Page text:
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Old 04-14-2009, 10:28 AM   #41 (permalink)
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I think that argument fails to account that the iPhone is trying to be more business like, which is why it has push email, Lotus Notes and Microsoft Exchange synchronization. The argument also fails to account that Blackberry is going after the consumer market, ergo with the Storm, the Pearl and the Pearl Flip. The Curve is already prosumer and aiming at lower points of the qwerty market. At the same time, the Storm is going after the multimedia market evidenced by the maturing video playing ability.

Which means as the fruit phones battle each other, they're also invading Nokia's turf, who isn't taking things likely and is fighting back. And everything I read about the E-Series Nokia is that its a worthy opponent to Blackberries and the iPhone, not to mentioning the XPressMusic and N-series are all sharpening up.

And there is still the Windows Mobile crowd that are rejuvenated with the HTC and Samsung devices, even as the old stalwarts of Motorola and Palm goes to the side of the road. WM is going after both consumer and business crowd.

Same with Android too.

No one is in the right mind to think each combatant is satisfied staying on their turf. Each is attacking everywhere and anywhere they can, both business, prosumer and consumer.

If Blackberry is solely for Business People, and still not easy enough for consumers, it is a valid criticism that Blackberry will take in heart because they want the consumer market as well. And Apple wants the Business market as well, even though they're even invading Nintendo's turf with all the games and Bluetooth multi-gamer networking.
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Old 04-14-2009, 01:45 PM   #42 (permalink)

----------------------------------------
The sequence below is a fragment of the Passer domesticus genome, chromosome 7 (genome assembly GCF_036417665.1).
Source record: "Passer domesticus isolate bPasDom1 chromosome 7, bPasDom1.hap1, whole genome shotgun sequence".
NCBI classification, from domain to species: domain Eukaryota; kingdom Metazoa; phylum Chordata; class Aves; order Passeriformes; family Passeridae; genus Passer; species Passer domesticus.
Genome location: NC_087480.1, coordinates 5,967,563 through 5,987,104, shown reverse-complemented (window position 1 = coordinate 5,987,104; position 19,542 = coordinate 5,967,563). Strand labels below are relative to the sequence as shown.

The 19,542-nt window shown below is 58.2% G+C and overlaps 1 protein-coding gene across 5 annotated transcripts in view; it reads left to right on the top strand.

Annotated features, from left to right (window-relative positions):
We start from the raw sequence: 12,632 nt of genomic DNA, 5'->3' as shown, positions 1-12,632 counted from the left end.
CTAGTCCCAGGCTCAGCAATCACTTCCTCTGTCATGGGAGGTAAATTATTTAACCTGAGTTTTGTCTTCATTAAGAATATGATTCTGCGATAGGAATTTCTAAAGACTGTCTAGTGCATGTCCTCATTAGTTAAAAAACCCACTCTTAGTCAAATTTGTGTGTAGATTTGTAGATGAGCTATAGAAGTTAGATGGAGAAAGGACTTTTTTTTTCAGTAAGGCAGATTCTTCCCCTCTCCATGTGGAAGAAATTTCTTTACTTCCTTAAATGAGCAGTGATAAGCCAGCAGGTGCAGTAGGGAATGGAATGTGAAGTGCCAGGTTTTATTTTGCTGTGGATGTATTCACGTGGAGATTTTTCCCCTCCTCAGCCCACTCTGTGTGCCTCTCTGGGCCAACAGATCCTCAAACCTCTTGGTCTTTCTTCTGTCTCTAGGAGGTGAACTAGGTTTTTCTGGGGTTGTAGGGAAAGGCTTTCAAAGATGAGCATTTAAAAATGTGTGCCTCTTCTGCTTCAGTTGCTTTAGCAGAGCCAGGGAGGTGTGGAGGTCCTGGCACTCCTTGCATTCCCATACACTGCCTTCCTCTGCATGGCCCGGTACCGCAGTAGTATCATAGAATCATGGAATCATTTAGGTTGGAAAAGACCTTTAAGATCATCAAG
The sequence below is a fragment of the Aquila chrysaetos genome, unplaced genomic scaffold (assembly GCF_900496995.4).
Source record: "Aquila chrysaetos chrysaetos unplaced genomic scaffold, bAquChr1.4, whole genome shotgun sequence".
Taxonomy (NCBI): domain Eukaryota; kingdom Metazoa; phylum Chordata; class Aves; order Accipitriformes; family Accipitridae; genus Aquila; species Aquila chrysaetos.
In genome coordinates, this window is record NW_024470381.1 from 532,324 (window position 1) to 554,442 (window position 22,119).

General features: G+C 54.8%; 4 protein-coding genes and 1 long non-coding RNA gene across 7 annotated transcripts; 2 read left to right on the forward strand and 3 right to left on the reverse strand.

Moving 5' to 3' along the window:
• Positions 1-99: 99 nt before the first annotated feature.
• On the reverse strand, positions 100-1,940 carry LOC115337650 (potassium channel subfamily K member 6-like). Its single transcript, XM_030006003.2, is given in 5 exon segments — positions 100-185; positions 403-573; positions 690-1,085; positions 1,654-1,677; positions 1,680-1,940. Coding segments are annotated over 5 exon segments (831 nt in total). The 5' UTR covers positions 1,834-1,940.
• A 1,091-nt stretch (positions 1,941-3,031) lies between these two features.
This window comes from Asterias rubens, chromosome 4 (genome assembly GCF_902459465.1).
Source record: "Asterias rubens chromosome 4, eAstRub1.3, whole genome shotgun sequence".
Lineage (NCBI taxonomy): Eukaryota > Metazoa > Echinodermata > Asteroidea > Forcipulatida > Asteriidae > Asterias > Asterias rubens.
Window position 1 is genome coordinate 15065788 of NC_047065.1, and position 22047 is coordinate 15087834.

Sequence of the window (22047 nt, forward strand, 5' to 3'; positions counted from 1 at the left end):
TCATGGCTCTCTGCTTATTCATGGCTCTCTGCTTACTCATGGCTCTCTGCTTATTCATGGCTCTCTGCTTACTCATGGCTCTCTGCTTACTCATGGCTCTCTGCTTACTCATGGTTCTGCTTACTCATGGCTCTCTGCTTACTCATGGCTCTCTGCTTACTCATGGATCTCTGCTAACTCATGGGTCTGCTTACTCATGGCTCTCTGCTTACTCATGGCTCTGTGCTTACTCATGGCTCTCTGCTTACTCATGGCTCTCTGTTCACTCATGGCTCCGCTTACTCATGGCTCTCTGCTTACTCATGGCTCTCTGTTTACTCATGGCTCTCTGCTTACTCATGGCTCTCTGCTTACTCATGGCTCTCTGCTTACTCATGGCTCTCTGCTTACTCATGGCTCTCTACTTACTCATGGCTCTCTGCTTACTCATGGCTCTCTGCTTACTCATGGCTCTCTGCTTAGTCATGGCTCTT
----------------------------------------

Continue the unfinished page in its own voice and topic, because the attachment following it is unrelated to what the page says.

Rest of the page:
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Which means as the fruit phones battle each other, they're also invading Nokia's turf, who isn't taking things likely and is fighting back.
With all due respect, Nokia has very little "turf" here in the U.S. Symbian may be Europe's choice, but it not very popular here.
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Old 04-15-2009, 09:06 AM   #43 (permalink)
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The US has a certain disconnect from the rest of the world because Nokia isn't just popular in Europe, but also in India, the Middle East, in South East Asia, in South America, in Russia, in Central Asia, in Australia, in Africa, in China, Hong Kong, Taiwan, and some presence even in Japan. Put it this way, Nokia is popular everywhere.

Even without a Nokia brand, a lot of phones in China, Japan (e.g. Docomo FOMA), and Korea run on Symbian. Symbian alone accounts for 72% of the Japanese smartphone market plus a share to Linux, and 60% of the Chinese smartphone market where another 20-30% went to Linux like the MotoMings.

Not only that, the US doesn't represent the majority of mobile phone users in the world. Not by far. China Mobile alone has more subscribers than the entire population of the United States. Heck, there are 600 million subscribers in China alone, and Nokia and Symbian has a strong presence there.

When iPhone went international, guess who took the brunt of it. Particularly vulnerable to Apple's onslaught are multimedia phones like the N-series, the XPressmusic, as well as various Sony Ericsson phones, since SE has a specialty in the area.